Plant of the Month


Century Plant
American Agave
Agave americana

  • Plant Form: Succulent
  • Water Use: Very low
  • Mature Size: 6-10 ft. tall x 10-15 ft. wide
  • Exposure: Full sun, reflected sun
  • Bloom Time: Summer (June – August)
  • Native to: Mexico, SW US
  • Hardiness: Cold hardy to 15°F

Century Plants can make a striking, symmetrical accent or focal point in a large garden space. Just keep in mind how huge it gets before planting it, and always avoid planting it next to driveways, pathways, curbs, or patios. These agaves form expanding circles of pups, grand-pups, and great-grand-pups, so be diligent about digging out and discarding (or giving away) pups when they are small or your yard can be overtaken by a forest of giant agaves.

Century Plant is a large and impressive succulent that forms symmetrical rosettes of fleshy, gray-green, spiky leaves that can grow up to 6 feet long. Named from a belief that it blooms only after 100 years, it actually blooms when plants reach about 15 – 30 years old. The giant flowering stalk with clusters of yellow flowers seems to grow overnight, reaching 20 to 40 feet into the sky. After flowering, the agave dies, but not before producing offsets or “pups” around the base, which continue the cycle: grow, bloom, die, create more pups and grand-pups (which can be transplanted). Century Plants can reach giant proportions, so make sure you take its full size into account before choosing where to plant one. Don’t plant near curbs, walkways, driveways, or patios. You’ll regret planting it anywhere you have to cut its leaves back to safely pass by it. To avoid spoiling its beautiful symmetry, make sure to plant it in the right place. Use care and protection if you must prune it, as the plant sap is very irritating to skin. In the right place, Century Plant is carefree, being tolerant of drought, scorching heat, poor soil, and strong winds. It makes quite a statement in southwest and Mediterranean gardens, borders, containers, in mass, or as a focal point.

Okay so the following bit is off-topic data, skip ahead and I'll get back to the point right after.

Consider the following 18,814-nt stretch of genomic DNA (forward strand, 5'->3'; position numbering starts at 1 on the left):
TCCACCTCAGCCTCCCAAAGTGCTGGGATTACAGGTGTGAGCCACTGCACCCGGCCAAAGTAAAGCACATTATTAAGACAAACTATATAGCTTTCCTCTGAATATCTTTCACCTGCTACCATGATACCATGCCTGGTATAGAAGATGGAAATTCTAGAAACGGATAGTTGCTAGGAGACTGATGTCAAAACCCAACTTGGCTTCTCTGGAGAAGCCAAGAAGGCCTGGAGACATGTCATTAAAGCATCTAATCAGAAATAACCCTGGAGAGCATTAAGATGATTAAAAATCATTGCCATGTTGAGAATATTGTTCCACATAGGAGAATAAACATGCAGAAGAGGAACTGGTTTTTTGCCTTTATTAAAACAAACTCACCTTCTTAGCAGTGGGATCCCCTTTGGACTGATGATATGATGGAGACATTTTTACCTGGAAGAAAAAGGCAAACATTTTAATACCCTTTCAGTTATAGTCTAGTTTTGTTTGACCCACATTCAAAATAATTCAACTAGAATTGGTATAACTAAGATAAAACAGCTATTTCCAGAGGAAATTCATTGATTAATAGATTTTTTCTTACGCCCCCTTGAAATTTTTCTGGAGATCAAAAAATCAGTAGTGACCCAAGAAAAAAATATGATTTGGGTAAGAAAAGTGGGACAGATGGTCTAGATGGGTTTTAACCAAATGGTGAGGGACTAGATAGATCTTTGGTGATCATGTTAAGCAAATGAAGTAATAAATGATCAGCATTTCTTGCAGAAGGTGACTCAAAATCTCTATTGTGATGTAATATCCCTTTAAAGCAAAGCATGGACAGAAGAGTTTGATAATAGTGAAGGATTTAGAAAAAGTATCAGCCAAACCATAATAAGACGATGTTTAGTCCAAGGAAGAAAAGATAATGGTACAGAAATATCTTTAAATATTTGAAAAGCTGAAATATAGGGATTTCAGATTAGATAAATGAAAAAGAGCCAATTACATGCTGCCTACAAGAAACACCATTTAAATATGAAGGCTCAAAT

Check out our “Garden Tasks” for July